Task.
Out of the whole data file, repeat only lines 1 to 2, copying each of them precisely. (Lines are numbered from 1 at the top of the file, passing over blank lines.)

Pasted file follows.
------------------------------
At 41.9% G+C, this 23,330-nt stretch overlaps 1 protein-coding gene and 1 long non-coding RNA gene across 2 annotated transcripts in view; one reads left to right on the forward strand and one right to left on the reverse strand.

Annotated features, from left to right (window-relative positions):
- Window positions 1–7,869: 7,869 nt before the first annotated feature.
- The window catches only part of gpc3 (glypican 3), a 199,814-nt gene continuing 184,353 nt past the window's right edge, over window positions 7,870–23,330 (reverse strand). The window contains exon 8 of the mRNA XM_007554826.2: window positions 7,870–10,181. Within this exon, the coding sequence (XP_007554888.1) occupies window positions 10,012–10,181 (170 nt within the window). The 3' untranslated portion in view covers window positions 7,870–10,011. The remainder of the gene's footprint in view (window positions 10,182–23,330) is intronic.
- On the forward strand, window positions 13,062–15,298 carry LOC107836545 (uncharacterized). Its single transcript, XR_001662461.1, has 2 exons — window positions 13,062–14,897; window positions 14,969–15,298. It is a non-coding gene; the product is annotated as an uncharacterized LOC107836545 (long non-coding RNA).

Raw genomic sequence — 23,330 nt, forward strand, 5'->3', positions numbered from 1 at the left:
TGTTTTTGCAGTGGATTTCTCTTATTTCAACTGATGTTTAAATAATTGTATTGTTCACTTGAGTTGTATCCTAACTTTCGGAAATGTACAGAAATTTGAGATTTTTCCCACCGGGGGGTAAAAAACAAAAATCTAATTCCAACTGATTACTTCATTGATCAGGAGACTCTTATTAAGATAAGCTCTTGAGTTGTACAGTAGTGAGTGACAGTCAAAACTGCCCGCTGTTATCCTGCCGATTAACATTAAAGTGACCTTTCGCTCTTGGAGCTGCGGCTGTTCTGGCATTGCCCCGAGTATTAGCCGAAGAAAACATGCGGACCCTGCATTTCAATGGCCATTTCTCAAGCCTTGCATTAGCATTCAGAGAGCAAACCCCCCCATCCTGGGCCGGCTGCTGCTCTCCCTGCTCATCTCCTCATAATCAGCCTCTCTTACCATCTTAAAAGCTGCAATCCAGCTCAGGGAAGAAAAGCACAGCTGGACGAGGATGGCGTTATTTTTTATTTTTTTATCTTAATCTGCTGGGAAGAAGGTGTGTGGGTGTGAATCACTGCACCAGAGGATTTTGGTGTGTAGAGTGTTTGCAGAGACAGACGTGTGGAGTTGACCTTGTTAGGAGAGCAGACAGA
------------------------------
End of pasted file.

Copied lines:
At 41.9% G+C, this 23,330-nt stretch overlaps 1 protein-coding gene and 1 long non-coding RNA gene across 2 annotated transcripts in view; one reads left to right on the forward strand and one right to left on the reverse strand.

Annotated features, from left to right (window-relative positions):